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Connecting to South Carolina's Black River

Photo Credit: The News-Kingstree

South Carolina’s Black River is one of the greatest and least known natural treasures on the East Coast. Its biological diversity is unsurpassed, while its history of human occupation is both tragic and noble. And now, the Open Space Institute’s (OSI) acquisition of more than 300 riverfront acres is on track to become South Carolina’s first new state park in 15 years, its first riverine park, and the anchor to a larger effort to reconnect local communities to the majestic Black River.

As the name implies, the river is a “blackwater” river — emerging from the coastal plain and fed by rainfall and natural springs, its banks are lined with stirring ancient cypress and tupelo trees that clean the river while infusing its translucent waters with dark, organic tannins.

The river and its forests support rare and charismatic species including swallow-tailed kites, wood storks, and prothonotary warblers, while the pinelands support colonies of endangered red- cockaded woodpeckers and flatwoods salamanders. Rare plants with wild names like Carolina birds- in-a-nest and American featherfoil decorate the dense understory vegetation, while blue grosbeaks sing in the canopy.

The small, rural, predominantly African American communities along the river revere and celebrate their connection to the Black River. For centuries, the river was a conduit for economic vitality, spanning from the early 1700s Native American trading posts to the prosperous antebellum water-dependent rice industry. Today, local towns struggling with increasing poverty rates and shrinking populations, once again regard the river and its recreational promise as a source of hope and renewal.

“OSI’s protection of the Black River is vitally important to our families and our future," says Ray Funnye, Director of Georgetown County's Department of Public Services. "For too long, this region and its wonderful people and beauty have been overlooked. We are hopeful that this new, transformative park network and water trail will serve a as beacon of economic optimism, regional pride, and a renewed commitment to saving the truly special Black River.”

Over the past five years, OSI has been a leader in protecting key properties to improve public access along the Black River. Working with The Nature Conservancy and local partners, OSI reclaimed Rocky Point Community Forest — a segregation-era park in the river’s lower section — setting the stage for the larger, more expansive project of transforming the Black River.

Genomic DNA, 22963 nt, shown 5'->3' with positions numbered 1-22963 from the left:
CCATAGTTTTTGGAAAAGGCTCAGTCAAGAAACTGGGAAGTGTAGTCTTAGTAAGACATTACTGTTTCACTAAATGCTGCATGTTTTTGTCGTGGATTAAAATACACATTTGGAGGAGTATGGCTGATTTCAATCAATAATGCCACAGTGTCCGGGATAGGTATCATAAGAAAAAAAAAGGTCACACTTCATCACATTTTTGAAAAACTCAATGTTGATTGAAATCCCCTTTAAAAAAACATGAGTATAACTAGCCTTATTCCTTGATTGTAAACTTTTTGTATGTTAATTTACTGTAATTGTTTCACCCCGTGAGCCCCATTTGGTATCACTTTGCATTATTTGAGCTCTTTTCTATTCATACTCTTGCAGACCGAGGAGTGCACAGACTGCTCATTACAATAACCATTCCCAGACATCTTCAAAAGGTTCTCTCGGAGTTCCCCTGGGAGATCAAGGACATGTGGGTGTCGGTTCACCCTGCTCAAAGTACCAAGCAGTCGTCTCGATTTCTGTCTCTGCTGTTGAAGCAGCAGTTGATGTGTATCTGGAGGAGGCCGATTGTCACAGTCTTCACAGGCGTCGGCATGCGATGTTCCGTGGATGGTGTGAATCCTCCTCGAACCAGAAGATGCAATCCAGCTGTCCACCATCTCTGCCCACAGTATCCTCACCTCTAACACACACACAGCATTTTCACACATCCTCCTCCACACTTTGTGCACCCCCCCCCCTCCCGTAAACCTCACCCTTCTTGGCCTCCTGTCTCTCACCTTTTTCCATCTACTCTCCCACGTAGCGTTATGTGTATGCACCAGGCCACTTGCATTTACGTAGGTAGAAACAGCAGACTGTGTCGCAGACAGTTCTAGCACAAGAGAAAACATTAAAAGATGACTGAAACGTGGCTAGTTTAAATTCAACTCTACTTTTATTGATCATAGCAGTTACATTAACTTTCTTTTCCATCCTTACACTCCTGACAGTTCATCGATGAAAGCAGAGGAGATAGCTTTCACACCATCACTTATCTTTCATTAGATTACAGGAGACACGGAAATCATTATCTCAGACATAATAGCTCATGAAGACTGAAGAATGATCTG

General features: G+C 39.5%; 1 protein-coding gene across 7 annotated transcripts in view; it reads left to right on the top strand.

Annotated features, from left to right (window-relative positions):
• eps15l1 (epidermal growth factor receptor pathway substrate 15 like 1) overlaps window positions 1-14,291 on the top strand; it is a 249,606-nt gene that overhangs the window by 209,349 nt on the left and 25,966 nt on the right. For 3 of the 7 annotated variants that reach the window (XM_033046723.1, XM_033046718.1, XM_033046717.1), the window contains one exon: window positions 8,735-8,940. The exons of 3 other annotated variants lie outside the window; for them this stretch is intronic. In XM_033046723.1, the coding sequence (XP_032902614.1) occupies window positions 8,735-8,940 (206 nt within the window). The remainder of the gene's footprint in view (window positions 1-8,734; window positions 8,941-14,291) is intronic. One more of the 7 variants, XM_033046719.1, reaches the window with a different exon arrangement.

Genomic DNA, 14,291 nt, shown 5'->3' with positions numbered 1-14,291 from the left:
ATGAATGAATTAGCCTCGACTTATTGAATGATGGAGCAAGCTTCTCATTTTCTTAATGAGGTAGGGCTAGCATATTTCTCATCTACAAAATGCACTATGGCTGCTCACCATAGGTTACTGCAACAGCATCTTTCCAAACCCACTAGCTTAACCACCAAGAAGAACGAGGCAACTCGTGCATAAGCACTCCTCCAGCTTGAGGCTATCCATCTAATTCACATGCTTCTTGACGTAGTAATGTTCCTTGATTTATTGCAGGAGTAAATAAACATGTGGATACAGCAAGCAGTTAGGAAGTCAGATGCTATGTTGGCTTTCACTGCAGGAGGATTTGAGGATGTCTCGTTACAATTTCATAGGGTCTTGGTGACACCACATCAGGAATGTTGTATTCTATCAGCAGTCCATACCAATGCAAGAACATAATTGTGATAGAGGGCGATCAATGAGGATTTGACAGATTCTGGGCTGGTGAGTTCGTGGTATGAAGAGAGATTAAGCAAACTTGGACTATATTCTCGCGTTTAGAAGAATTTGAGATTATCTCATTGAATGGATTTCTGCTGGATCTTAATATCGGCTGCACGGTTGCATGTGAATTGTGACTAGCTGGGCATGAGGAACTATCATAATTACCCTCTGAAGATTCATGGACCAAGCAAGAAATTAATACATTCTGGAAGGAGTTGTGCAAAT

“What started as the restoration of a decades- old park and gaining river access, blossomed into a vision for the Black River Park Network and Water Trail — a 70-mile, 4,000-acre, multi-site riverine conservation and recreation corridor,” says OSI’s project-lead Dr. Maria Whitehead.

In 2020 OSI and partners took the next big step, acquiring the “Hinds-Canada” property, which is set to become the first state park property on the river, and will serve as the river’s western access point. The 310-acre property will also provide other amenities such as trails, bank fishing, picnic areas, and camping.

“Not only will the Black River Park Network and Water Trail be our first new park in 15 years, but it also promises to be a nationally celebrated river- based attraction,” says South Carolina Department of Environmental Conservation State Park director, Paul McCormack. “We are grateful to OSI, The Nature Conservancy, and local community leaders for their commitment to stewardship as plans develop to protect this incredible natural resource and create more opportunities for local South Carolinians and visitors to access, enjoy, and quickly come to cherish the Black River.”

With support from the Bunnelle Foundation, the Gaylord and Dorothy Donnelley Foundation, the Judith Haskell Brewer Fund, and partner organizations, OSI helped convene the 25-member Black River Master Plan Steering Committee. Partners raised more than $90,000 to support the planning and community engagement process that is identifying local preferences for access points and amenities, including trails, shelters, and campsites.

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